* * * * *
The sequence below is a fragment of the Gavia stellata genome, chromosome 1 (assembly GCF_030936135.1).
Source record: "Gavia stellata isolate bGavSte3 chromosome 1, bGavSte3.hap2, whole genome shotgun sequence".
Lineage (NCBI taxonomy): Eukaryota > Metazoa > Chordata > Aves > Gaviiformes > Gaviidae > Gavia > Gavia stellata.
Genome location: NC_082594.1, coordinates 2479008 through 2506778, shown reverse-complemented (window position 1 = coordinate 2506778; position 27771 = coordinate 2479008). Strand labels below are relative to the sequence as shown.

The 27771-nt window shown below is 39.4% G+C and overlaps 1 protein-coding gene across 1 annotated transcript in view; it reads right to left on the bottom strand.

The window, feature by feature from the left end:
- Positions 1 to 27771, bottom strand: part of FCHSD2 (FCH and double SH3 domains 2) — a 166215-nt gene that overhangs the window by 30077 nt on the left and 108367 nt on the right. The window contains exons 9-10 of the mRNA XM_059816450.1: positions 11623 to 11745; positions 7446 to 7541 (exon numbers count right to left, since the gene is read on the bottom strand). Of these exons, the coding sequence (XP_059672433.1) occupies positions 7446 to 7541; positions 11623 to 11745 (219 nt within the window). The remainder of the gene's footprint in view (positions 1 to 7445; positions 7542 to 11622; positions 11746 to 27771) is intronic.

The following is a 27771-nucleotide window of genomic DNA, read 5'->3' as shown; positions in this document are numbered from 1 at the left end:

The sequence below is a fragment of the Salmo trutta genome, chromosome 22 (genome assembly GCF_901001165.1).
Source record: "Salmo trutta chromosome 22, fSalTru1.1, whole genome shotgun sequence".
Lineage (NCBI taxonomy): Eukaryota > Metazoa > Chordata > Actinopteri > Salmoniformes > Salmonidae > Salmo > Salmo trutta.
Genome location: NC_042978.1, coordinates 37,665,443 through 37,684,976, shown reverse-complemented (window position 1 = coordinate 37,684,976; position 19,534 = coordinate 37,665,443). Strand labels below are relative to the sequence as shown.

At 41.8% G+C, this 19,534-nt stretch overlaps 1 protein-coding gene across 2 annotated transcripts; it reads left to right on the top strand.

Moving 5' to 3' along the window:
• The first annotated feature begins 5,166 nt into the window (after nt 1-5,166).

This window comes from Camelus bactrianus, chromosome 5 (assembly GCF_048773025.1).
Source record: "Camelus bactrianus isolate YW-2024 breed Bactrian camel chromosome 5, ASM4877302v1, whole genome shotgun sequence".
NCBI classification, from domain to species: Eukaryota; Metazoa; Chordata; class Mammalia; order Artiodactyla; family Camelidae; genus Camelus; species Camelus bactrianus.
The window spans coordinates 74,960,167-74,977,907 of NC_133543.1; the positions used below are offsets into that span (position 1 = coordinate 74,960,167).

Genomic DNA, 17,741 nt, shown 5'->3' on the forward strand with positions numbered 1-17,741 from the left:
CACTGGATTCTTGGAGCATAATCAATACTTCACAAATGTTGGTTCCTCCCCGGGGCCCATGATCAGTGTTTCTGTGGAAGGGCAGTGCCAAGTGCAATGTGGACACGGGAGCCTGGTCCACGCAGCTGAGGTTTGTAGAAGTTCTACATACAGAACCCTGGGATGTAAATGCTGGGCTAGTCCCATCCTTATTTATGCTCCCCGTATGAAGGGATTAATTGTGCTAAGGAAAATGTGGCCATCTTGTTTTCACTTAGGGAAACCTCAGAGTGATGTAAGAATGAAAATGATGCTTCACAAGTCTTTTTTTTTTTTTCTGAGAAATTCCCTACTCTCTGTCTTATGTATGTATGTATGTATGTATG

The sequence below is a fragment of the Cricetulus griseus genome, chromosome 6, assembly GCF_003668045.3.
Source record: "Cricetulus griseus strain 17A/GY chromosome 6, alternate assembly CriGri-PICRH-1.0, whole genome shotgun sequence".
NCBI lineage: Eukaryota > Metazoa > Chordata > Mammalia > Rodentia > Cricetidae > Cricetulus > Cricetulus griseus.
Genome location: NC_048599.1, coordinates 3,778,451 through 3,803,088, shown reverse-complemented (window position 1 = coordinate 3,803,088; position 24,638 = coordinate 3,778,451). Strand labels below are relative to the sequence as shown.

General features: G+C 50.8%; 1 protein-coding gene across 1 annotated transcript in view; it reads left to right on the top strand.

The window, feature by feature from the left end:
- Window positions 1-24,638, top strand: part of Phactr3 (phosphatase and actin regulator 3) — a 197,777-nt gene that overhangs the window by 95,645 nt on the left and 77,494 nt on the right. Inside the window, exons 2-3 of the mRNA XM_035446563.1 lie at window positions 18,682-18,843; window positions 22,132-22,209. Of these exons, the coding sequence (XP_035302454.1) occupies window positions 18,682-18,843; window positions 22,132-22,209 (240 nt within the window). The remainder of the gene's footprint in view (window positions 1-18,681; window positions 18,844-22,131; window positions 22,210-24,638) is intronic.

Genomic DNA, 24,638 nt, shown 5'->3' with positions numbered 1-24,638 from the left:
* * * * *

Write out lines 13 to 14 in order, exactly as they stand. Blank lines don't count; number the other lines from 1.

At 41.8% G+C, this 19,534-nt stretch overlaps 1 protein-coding gene across 2 annotated transcripts; it reads left to right on the top strand.

Moving 5' to 3' along the window: